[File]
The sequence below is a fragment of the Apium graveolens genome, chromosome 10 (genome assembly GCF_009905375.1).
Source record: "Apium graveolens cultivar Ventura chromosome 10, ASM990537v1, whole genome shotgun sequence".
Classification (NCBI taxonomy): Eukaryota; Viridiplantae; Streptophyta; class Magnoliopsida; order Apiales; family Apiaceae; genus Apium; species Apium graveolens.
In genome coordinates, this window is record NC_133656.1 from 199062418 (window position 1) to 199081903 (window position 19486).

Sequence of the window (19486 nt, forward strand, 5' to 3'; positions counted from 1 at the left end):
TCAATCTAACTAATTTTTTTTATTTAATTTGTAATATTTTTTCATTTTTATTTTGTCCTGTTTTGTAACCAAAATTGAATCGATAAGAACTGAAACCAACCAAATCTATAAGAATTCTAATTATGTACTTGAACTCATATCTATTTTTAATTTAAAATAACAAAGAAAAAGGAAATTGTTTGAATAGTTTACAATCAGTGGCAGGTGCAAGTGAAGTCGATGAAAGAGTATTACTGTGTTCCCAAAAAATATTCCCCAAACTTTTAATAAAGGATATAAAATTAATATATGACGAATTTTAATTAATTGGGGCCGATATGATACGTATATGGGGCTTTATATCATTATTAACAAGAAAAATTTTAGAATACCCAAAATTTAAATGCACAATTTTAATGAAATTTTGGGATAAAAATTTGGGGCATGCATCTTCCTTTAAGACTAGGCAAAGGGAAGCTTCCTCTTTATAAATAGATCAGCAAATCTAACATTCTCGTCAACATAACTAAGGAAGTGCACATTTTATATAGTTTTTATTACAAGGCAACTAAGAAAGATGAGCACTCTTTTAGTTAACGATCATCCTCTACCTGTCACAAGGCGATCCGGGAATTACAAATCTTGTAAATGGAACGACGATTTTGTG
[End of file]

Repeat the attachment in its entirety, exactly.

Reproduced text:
The sequence below is a fragment of the Apium graveolens genome, chromosome 10 (genome assembly GCF_009905375.1).
Source record: "Apium graveolens cultivar Ventura chromosome 10, ASM990537v1, whole genome shotgun sequence".
Classification (NCBI taxonomy): Eukaryota; Viridiplantae; Streptophyta; class Magnoliopsida; order Apiales; family Apiaceae; genus Apium; species Apium graveolens.
In genome coordinates, this window is record NC_133656.1 from 199062418 (window position 1) to 199081903 (window position 19486).

Sequence of the window (19486 nt, forward strand, 5' to 3'; positions counted from 1 at the left end):
TCAATCTAACTAATTTTTTTTATTTAATTTGTAATATTTTTTCATTTTTATTTTGTCCTGTTTTGTAACCAAAATTGAATCGATAAGAACTGAAACCAACCAAATCTATAAGAATTCTAATTATGTACTTGAACTCATATCTATTTTTAATTTAAAATAACAAAGAAAAAGGAAATTGTTTGAATAGTTTACAATCAGTGGCAGGTGCAAGTGAAGTCGATGAAAGAGTATTACTGTGTTCCCAAAAAATATTCCCCAAACTTTTAATAAAGGATATAAAATTAATATATGACGAATTTTAATTAATTGGGGCCGATATGATACGTATATGGGGCTTTATATCATTATTAACAAGAAAAATTTTAGAATACCCAAAATTTAAATGCACAATTTTAATGAAATTTTGGGATAAAAATTTGGGGCATGCATCTTCCTTTAAGACTAGGCAAAGGGAAGCTTCCTCTTTATAAATAGATCAGCAAATCTAACATTCTCGTCAACATAACTAAGGAAGTGCACATTTTATATAGTTTTTATTACAAGGCAACTAAGAAAGATGAGCACTCTTTTAGTTAACGATCATCCTCTACCTGTCACAAGGCGATCCGGGAATTACAAATCTTGTAAATGGAACGACGATTTTGTG